While the wording differs, the advice is the same: be loving and understanding

DAVID TAFFET | Senior Staff Writer

As more and more youth come out at ever-younger ages, it’s never been more important for families to offer love and support to their LGBTQ kids — even if they don’t understand it.

The Child Mind Institute says that when a child is coming out, “the most important thing for them to know is that their family supports and loves them.”

If a parent is having trouble accepting that their child is gay, lesbian or transgender, speaking to a support group like PFLAG can help.

“Fear of rejection and serious negative reactions kept many LGB adults from openly sharing their lives,” writes Caitlin Ryan, director of the Family Acceptance Project at San Francisco State University.

Ryan writes that on average, adolescents understand their sexual orientation around age 13. But children begin to express their gender identity by age 3.

Support begins with the parents, and supportive parents should require respect for their LGBTQ child from other family members.

Sometimes LGBTQ children reach out to the their siblings first, and supportive siblings can help pave the way for parental support.

One way families can be supportive is by reaching out to PFLAG. That organization offers parents a number of quick tips on how to support their LGBTQ children.

Lead with love is PFLAG’s first idea. For many parents that’s a natural response.

“For others, long-held beliefs may get in the way of being able to respond positively and supportively,” PFLAG writes without being judgmental.

Their advice to those parents is to remember that as easy or difficult as it was to learn about the child’s sexual orientation or gender identity, it was equally difficult for the child to come to the parent with the news.

What should a parent say to a child who has revealed such deeply personal information? PFLAG suggests a simple, “I love you.”

Or if a parent is at a loss for words, a hug always works.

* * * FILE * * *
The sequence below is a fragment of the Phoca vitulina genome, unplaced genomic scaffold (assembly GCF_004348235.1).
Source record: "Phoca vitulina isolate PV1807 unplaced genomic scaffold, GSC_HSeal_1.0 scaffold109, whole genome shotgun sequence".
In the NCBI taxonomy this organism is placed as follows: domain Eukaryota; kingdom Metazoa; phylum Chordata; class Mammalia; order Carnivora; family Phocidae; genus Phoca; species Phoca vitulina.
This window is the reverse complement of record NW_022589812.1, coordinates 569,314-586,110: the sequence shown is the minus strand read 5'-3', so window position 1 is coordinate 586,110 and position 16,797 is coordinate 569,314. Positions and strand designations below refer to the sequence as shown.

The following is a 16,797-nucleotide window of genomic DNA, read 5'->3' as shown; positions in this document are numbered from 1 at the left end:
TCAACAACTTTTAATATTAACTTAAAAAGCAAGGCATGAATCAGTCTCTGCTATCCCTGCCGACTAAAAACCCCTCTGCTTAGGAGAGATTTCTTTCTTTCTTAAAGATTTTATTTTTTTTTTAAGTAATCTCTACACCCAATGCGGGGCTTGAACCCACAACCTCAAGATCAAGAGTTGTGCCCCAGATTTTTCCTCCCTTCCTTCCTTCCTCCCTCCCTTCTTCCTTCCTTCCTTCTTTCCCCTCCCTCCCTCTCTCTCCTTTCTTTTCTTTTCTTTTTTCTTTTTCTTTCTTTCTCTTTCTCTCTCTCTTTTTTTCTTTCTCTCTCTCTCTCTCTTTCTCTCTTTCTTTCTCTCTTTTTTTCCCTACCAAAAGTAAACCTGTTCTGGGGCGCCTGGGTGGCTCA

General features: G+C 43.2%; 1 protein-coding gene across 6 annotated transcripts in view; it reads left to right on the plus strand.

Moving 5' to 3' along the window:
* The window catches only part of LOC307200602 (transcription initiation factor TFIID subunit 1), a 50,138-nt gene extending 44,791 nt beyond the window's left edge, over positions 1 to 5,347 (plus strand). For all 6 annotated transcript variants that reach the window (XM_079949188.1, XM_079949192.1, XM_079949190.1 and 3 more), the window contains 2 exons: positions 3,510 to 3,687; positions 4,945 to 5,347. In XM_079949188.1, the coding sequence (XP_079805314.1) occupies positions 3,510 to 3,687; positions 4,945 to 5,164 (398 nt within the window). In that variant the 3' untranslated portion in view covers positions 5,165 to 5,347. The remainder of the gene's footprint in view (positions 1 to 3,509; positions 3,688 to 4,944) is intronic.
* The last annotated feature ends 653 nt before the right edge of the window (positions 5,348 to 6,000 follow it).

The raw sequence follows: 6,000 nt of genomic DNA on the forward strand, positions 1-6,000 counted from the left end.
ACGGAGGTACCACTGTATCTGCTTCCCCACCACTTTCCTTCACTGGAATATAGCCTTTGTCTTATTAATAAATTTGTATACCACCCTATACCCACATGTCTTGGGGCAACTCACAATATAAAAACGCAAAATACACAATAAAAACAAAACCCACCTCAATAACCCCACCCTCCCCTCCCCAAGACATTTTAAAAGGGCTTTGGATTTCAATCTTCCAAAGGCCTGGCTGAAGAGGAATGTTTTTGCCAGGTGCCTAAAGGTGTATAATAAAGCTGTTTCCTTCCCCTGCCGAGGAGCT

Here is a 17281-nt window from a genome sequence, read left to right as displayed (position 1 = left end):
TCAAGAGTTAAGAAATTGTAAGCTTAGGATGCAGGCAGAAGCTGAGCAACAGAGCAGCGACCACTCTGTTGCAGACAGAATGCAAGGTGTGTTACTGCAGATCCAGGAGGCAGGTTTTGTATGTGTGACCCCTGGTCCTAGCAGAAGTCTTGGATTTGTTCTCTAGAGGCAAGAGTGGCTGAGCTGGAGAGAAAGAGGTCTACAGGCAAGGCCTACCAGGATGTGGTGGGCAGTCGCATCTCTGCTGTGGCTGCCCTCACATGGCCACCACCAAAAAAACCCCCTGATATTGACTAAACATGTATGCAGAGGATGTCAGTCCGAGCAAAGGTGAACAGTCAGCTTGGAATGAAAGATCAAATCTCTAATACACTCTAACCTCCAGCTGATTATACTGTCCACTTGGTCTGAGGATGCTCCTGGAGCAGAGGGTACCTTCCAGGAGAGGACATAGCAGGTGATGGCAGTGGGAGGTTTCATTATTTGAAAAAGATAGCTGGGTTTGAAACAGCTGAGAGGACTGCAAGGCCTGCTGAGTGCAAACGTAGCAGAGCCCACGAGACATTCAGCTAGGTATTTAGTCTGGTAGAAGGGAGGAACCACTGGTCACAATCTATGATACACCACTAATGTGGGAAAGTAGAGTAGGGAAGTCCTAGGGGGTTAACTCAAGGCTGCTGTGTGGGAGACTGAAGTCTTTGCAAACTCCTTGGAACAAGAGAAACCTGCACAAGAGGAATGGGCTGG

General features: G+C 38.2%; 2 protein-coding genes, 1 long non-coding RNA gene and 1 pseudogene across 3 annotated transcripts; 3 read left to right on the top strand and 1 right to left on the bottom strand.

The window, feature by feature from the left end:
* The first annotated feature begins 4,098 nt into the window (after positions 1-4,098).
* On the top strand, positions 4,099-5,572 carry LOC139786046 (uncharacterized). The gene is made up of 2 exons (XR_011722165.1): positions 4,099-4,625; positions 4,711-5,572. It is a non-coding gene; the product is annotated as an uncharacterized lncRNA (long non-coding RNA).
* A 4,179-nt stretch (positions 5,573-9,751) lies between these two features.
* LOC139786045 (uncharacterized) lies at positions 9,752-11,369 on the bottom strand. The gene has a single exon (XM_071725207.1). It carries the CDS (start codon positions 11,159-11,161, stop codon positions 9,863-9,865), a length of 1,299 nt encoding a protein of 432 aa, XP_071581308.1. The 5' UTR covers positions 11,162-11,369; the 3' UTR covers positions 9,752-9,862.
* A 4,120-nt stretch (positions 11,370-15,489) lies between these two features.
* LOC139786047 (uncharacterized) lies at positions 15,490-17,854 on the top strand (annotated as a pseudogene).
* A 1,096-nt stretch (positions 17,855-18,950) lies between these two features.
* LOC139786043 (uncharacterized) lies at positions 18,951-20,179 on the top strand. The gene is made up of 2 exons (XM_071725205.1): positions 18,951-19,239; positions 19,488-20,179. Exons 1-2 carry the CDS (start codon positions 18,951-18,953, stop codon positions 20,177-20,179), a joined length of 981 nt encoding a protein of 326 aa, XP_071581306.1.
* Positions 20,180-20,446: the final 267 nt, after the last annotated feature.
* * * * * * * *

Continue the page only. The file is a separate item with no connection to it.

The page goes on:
Next piece of advice from PFLAG: Listen with intention.

“Give your child ample opportunity to open up and share their thoughts and feelings,” they advise. And if the loved one who just shared the news seems to want to talk but isn’t opening up, a simple question like “How did things go in school today?” might start a conversation.

Most parents don’t react by planning to march in the next Pride parade with their kids. Some do, but it’s enough to show subtle support. That will make a difference, according to PFLAG.

What might that subtle support look like? Parents can speak positively about an LGBTQ person they know or a character from a book, movie or TV show. Reflect on a gender or sexuality issue in the news. Read a book about gender or sexuality diversity.

These are small hints, PFLAG explains, but they let kids know the parent is supportive while learning more.

Finally, PFLAG advises parents to learn the terms: “What is sexual orientation?” the organization asks. “What does it mean to be bisexual?”

Learning the language, PFLAG explains, is a great way to start having some important and challenging conversations.

And mistakes? Parents will make them. Making mistakes is what everyone does.

Years ago, I was asked to speak at a PFLAG Dallas meeting. After I addressed the group, they broke up into discussion groups and I joined one of them. One mom was a little distraught: Her son had just come out to her, and she had responded all wrong.

“He came out on Thursday and by Monday you’re at a PFLAG meeting?” I asked her. She nodded about to break into tears.

“Here’s my number,” I told her. “If he has any criticism, have him call me, and I’ll tell him to back off. Just being here so you can be more supportive is one of the most loving things I ever heard.”